Ah and before I move on to non-idTech based engines I should mention Engoo for those looking for a modernized software rendering engine based on idTech1 (there was some controversy over it, so I am trying to show some support for its further development here).

Ok, that covered, what are some maybe under appreciated non-idTech 3D engines?
First of all I should probably mention the well known ones for the sake of completeness: Cube2, Ogre3D and the new big player Torque3D. All of which are IMHO still failing to provide a good platform for easy game creation (mainly due, following the same order: in-fexibility & lack of scripting; huge mess of independent parts & bad toolchain; lack of Linux port & buggy and overly complicated toolchain).

One of the shining but lesser known examples of trying to improve the status quo is the jMoneky3 engine. Even though it is still a bit bare-bone (e.g. lacking game frameworks) the nicely integrated SDK and the great new node based GLSL shader editor keeps on attracting my attention. Similary the BlenderGameEngine sure has a few great advantages due to its tight integration. Sadly it seems to be the unliked stepchild of the Blender3D project though, which some quite serious limitations and awesome additions like the candy branch never reaching the the main release.

Then there are the still very much alive big names of the past: Irrlicht and Crystal Space. I am not exactly sure why those never quite reached the required mass to become the engines of choice, but I guess the license mess around Irrklang (and other non free but more or less required addons) and the CS Yo Frankie disaster might have to do with it. But at least Crystal Space was accepted as a hosting organization for this year’s GSoC again, so they must be doing something right.

Last but not least, I would like to give a mention to a relatively new contender: Octaforge, which has supplied a steady stream of updated betas lately. The interesting things about Octaforge is that it takes all the good things from Cube2 and combines it with a much updated renderer (Tesseract) and full lua script support. But sadly it isn’t quite there yet, and the move to a scripting language required the removal of all the nice game-code that it inherited from Cube2.

As closing remarks I have to admit that this article was rather lopsided towards FPS game engines (and more general purpose ones). Of course there are many great other game engines in the FOSS sphere that focus on RTS or (MMO)RPG games etc. I do however feel that many of the grievances voiced here probably apply there too, but maybe it isn’t quite as frustrating there as in the FPS genre.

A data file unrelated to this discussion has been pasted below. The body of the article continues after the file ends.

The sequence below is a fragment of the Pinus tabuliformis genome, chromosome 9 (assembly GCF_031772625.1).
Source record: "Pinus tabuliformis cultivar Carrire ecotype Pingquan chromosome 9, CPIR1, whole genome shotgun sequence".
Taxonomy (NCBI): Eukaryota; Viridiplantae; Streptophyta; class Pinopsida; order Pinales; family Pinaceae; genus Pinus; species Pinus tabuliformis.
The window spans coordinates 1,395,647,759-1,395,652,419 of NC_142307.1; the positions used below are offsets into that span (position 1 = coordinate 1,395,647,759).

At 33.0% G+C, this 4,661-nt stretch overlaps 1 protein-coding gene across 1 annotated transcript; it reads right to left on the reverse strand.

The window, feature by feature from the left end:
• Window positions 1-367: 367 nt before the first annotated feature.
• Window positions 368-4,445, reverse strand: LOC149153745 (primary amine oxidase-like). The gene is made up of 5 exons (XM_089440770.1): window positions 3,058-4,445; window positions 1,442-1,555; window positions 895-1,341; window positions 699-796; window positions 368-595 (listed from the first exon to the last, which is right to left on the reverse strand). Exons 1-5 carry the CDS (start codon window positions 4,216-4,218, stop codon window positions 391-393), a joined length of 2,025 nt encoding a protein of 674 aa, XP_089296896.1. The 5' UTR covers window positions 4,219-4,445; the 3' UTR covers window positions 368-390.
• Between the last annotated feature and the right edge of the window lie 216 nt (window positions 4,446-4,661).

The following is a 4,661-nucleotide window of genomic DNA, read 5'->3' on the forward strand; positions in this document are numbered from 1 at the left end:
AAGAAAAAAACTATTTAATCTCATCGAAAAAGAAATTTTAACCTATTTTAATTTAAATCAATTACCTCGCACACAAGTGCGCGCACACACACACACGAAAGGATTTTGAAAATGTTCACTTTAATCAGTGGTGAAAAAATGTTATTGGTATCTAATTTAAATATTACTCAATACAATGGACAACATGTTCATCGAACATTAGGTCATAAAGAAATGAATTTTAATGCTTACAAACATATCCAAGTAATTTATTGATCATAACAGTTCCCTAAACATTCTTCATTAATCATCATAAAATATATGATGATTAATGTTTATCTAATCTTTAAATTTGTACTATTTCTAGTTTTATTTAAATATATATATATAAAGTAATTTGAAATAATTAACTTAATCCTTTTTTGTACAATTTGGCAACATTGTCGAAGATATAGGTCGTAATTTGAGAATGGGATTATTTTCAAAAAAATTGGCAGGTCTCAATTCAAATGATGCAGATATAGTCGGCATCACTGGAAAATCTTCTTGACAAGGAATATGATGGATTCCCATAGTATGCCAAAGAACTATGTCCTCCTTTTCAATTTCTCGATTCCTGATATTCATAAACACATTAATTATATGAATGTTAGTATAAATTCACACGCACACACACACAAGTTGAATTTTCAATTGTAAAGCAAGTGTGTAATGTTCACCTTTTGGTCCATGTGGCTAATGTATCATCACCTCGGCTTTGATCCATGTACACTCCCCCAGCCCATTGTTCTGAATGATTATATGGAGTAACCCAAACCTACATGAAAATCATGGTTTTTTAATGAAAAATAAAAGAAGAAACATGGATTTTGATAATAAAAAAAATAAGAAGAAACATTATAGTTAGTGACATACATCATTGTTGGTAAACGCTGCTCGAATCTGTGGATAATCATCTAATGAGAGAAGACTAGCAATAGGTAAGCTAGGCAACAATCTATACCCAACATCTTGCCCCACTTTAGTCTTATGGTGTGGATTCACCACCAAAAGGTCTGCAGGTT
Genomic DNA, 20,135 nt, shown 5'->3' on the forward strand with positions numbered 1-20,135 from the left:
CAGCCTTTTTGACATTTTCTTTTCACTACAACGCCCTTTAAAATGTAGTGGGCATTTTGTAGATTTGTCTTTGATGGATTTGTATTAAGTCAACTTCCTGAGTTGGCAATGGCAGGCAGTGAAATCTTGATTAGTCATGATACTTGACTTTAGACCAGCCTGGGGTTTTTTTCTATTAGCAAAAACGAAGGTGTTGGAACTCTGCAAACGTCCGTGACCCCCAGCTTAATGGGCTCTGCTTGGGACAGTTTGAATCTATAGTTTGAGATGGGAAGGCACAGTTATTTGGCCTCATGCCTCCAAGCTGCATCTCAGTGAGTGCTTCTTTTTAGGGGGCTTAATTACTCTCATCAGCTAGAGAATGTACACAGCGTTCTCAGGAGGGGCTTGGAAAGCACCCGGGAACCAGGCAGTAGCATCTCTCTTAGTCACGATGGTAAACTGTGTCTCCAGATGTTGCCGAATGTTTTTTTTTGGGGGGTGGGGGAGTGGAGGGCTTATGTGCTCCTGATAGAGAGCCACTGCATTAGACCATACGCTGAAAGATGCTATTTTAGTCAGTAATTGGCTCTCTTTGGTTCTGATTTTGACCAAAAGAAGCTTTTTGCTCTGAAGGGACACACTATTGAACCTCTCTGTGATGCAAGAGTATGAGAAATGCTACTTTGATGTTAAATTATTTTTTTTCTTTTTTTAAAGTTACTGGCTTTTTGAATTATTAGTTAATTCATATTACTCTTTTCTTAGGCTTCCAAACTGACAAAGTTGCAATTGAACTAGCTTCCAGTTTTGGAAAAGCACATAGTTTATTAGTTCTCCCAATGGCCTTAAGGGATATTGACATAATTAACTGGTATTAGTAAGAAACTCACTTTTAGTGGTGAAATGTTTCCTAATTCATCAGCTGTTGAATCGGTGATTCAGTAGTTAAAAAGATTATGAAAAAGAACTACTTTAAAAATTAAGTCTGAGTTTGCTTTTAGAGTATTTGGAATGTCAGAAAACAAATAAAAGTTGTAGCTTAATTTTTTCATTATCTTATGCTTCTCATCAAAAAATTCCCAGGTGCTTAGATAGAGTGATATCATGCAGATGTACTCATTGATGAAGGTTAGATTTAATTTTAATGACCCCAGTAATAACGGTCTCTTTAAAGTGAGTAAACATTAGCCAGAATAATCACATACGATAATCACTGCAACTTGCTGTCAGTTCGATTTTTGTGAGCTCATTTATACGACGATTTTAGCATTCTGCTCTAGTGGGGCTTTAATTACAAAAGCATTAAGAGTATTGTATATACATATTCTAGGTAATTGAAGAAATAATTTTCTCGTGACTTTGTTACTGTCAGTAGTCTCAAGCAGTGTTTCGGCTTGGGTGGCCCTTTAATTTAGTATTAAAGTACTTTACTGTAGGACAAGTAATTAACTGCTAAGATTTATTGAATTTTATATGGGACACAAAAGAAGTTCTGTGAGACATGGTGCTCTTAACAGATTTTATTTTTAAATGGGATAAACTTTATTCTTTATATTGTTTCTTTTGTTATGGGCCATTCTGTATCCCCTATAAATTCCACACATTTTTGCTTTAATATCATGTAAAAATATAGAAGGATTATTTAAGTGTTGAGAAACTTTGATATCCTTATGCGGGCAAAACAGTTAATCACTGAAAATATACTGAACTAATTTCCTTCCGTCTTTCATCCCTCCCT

But if you have some better insights into those type of engines feel free to comment below!

tl;dr: the author (as an old school modder) is frustrated that after all these years there still isn’t an FOSS FPS engine that can be modded as comfortably as the Half-Life2 engine or UDK. Don’t miss the new qfusion stuff though.

DevCorner: Liberate some great Blender game art!

Wednesday, June 5th, 2013

UPDATE: First set of files has been released (license CC0) and on my advise he added some stretch goals:

  • 600$ > 3 game ready Enemies! (models, sfx, animations, effects)

  • 650$ > Dynamic optimized lighting system! (rich dynamic lighting with low resource usage )

  • 750$ > 4 new weapons!(model, texture, sound)

  • 850$ > Triple the amount of the actual props! (interactive objects,explosibles, new walls, doors windows etc.)

  • 900$ > New player model (model, textures)

Currently it is standing at 530$ and there are 22 days to go, so chances are we will see some more nice stuff out of this.
Way too many closed-source game projects never see the light of the day, and their code and assets are forever lost. Now at least one developer thought he could at least make a few bucks by liberating this content under the CC0 license:

There is some seriously nice stuff in that pack, and the 500 US $ he is asking for on his indigogo page is a bargain for it.

At the time of writing this, 200$ have been already pledged, so with your contribution it should be easy going to reach the goal. Update: 515$ contributed, thanks to everyone! Maybe the guy should think about strechgoals 😉

But I sure wish more developers of failed projects would release their assets like this.